Sunday, November 10, 2013

Response to Joel Anderson's Critique of My Book, Part 5

Recently, Dr. Joel Anderson wrote a critique of the chapter "God is Omniscient" from my book "God Is: Exploring the Nature of the Biblical God". Here is my response.

Joel went quite easy on me this time, probably because he understood where I was coming from as far as my approach to the chapter went. I point out early on in my book that while much of what I critique is the Bible itself, a large part of it is more of a critique of some people's beliefs about the Bible. Joel is apparently not a fan of systematic theology in that it takes an a priori belief and attempts to find Biblical passages that support that belief. Joel believes in Biblical theology, where a person just accepts what is said without trying to read more into it than there is. I agree with this approach.

One of the biggest problems I see with some people's study of the Bible is how they rationalize certain parts of the Bible they don't like to make it fit with other parts they do like. I say let the words fall where they may even if you end up with a contradiction. Doing otherwise is akin to systematic theology in that you have a priori determined there are no contradictions in the Bible and therefore must reinterpret parts to make the whole consistent. This is a no-no in my mind. (NOTE: No-no does not here refer to a hair removal system regardless of what my head looks like. ;>) )

Concerning my comments about Jesus' lack of knowledge of certain things, Joel says that nowhere in Christian history was it taught that Jesus was omniscient, omnipotent, omnipresent, etc. I would say that is good, since Jesus was indeed none of these things. However, many Christians today teach that Jesus was all those things. They believe him to be God incarnate and thus in possession of all the attributes of God himself, which they believe include all those things. I believe Jesus was simply a man that was disgusted with the Jewish leadership of his day and spoke out against them. At most he was a man that perhaps had more insight into the mind of God than did most people of his day. He was rather like Martin Luther and his Ninety-Five Theses pointing out the errors of the religious leaders. Jesus' harsh commentaries eventually got him killed.

Regarding my concerns with God's omniscience and man's free will not being compatible, Joel says, "At some level beyond our finite human understanding these two things work together. We’ve just got to accept it." To Joel I paraphrase HAL 9000 in 2001: A Space Odyssey, "I'm sorry, Joel, I'm afraid I can't do that." It's by reasoning through some of these issues that we can conclude that certain ideas are untenable.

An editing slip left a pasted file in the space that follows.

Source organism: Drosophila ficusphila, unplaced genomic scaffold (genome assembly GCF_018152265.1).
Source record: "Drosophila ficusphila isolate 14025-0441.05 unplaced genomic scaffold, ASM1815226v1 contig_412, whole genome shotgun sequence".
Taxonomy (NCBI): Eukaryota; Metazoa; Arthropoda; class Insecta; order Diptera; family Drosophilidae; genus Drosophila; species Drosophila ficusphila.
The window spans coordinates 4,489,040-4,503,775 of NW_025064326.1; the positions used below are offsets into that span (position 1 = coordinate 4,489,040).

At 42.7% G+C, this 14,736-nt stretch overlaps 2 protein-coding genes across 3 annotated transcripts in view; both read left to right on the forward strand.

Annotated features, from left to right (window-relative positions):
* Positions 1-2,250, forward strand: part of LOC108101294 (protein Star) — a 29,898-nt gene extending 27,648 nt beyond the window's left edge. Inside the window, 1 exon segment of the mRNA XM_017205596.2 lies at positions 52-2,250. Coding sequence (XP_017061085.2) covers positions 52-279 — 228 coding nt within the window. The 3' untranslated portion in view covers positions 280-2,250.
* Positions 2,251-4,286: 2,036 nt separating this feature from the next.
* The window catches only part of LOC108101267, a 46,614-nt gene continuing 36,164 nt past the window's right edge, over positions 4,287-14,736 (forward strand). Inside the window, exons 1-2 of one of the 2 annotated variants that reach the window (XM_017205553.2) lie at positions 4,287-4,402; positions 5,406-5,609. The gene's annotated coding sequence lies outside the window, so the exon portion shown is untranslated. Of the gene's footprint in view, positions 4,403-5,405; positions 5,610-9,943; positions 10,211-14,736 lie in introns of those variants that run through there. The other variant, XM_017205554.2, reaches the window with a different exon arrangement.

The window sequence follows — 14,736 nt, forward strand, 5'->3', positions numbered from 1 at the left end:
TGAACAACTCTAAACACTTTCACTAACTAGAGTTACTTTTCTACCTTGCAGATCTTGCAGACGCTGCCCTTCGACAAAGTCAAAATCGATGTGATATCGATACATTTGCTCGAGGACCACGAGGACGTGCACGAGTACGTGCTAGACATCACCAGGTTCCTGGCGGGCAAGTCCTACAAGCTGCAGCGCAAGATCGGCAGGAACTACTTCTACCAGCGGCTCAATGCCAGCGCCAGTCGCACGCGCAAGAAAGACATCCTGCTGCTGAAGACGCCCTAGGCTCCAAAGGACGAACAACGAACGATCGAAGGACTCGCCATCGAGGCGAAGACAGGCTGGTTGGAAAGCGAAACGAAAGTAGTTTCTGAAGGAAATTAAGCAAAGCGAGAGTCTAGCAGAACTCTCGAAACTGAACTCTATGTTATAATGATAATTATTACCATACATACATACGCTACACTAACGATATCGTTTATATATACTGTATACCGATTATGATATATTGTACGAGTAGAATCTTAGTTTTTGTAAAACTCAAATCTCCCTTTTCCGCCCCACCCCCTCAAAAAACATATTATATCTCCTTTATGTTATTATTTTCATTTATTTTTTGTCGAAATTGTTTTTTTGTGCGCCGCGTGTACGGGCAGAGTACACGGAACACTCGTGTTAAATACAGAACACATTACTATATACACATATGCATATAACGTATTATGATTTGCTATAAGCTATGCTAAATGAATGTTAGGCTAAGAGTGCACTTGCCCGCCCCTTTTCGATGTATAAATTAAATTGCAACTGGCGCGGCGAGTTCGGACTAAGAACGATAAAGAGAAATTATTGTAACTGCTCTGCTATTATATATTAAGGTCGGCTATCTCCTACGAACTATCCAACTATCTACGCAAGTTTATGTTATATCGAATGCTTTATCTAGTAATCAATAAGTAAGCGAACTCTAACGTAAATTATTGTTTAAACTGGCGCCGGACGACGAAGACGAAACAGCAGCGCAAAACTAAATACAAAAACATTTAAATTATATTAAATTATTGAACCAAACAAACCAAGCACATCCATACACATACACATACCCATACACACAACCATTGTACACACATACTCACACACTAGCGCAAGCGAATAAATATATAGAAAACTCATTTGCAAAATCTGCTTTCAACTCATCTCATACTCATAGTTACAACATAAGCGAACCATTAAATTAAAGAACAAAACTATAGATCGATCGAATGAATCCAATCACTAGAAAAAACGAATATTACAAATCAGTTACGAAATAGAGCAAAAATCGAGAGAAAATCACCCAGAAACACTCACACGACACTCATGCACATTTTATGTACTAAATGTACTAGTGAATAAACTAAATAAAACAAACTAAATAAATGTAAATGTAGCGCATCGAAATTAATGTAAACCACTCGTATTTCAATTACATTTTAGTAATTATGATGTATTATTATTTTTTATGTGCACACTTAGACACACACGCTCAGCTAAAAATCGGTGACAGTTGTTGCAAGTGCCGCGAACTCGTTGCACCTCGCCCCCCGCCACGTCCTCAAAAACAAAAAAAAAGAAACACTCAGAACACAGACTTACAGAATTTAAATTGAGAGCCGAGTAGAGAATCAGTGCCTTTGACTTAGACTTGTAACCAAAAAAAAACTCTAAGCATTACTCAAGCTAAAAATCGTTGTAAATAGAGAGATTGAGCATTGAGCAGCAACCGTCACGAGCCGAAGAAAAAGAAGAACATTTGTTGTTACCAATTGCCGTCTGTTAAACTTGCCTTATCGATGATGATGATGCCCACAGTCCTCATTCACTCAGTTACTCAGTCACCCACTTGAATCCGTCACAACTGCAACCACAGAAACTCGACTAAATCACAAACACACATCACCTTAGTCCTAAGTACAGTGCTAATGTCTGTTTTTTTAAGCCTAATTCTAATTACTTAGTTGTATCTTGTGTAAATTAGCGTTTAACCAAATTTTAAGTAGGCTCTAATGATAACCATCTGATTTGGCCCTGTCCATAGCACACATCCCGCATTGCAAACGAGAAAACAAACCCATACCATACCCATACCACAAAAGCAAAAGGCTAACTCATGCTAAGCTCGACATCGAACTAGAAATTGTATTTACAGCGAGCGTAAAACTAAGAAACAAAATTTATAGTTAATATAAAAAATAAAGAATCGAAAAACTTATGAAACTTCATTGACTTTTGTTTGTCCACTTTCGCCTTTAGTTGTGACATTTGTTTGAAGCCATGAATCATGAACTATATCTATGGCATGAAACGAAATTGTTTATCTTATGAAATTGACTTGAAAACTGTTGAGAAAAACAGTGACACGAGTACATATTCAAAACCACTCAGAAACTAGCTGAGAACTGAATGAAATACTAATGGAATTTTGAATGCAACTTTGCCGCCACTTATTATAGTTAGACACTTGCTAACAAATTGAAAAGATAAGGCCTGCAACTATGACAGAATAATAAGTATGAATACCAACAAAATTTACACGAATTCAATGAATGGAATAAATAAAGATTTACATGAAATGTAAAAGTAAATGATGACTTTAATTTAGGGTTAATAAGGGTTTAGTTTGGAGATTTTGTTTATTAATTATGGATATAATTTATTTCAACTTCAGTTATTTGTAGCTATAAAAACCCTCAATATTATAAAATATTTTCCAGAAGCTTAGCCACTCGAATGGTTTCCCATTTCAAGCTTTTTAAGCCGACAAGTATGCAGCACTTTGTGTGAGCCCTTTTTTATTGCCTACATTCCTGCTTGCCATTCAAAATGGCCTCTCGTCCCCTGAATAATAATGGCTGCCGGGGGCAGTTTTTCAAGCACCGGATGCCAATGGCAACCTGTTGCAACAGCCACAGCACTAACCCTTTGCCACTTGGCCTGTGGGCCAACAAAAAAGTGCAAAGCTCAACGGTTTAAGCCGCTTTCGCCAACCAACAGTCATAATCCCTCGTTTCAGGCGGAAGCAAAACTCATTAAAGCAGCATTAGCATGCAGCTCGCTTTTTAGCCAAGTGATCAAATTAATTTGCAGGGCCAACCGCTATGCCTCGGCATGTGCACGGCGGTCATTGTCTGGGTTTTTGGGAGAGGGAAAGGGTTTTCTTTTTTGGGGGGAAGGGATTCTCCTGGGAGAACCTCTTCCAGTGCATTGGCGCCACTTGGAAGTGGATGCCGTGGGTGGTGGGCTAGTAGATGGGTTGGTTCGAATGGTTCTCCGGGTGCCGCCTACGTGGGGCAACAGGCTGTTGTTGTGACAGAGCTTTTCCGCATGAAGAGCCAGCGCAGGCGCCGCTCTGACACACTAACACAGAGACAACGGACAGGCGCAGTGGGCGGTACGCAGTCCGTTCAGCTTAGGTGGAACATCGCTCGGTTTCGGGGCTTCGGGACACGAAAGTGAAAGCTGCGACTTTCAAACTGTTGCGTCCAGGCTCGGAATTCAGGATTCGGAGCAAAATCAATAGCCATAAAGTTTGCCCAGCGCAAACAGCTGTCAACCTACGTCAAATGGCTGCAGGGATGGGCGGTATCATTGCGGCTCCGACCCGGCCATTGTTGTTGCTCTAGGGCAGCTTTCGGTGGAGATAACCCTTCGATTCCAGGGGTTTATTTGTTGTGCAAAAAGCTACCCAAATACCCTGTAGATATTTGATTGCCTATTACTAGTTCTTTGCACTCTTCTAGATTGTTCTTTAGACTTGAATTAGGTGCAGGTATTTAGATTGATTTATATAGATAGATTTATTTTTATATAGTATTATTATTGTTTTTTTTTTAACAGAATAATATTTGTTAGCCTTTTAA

I was glad to hear that Joel sees Biblical prophecy the way I do. The OT prophecies were concerned with events that took place back in OT times, not NT times or current day. The linking of Jesus' life to OT prophecy was simply the writers' way of relating Jesus' life to that of their ancestors. But some might say that even if that is so, those original prophecies still came true back in OT times. Well, that's not necessarily true. When you have one writer relaying a prophecy as well as its fulfillment, things get problematic. The prophecy and its fulfillment could have just been made up or certain events simply interpreted as a fulfillment. But on the other hand it could simply be that there were many prophets predicting a variety of things. By pure chance, some would get it right, some would get it wrong. If the latter were killed as false prophets and the former kept alive and their writings preserved, it would appear they have special powers they in reality did not have. I am reminded of a story I heard from a friend.

Suppose you want to start a financial newsletter and charge people a large sum of money for your financial expertise. You might be pretty good at predicting markets, but you are by no means perfect. So, what do you do to make people think you are a financial wizard worthy of a substantial part of their income. Well, you first start out by sending out a sample newsletter. Half of them make one prediction, the other half the opposite. You'll lose the people that receive the wrong prediction, but get the attention of the other half. Now, send out another half and half newsletter to just the ones you sent the correct prediction. Soon you will have some fraction (1/4, 1/8, 1/16, or whatever) of the recipients thinking you to be a financial genius and willing to send their money to you for more advice. Something similar could explain the prophets of old. After eliminating the wrong ones, you'd still have some fraction of them appearing to be God's man of the hour. As Joel says, "The Jews kept the writings of Jeremiah because his prophecy about Jerusalem’s destruction came true; they ditched the prophecies of Hananiah because his prophecies about Judah breaking Babylon’s yoke was proven to be false."

To better understand my views of the Bible and Jehovah, be sure to read a copy of my book, God Is: Exploring the Nature of the Biblical God. I am also the author of two other books. Passion is a Harsh Taskmaster is a mystery romance novel. Beginnings to Endings is a humorous philosophy book written in the style of one of my favorite humorists, Dave Barry. I also have four photography books published. Check out the ads to the left and below for links to these books as well as my various Web sites.

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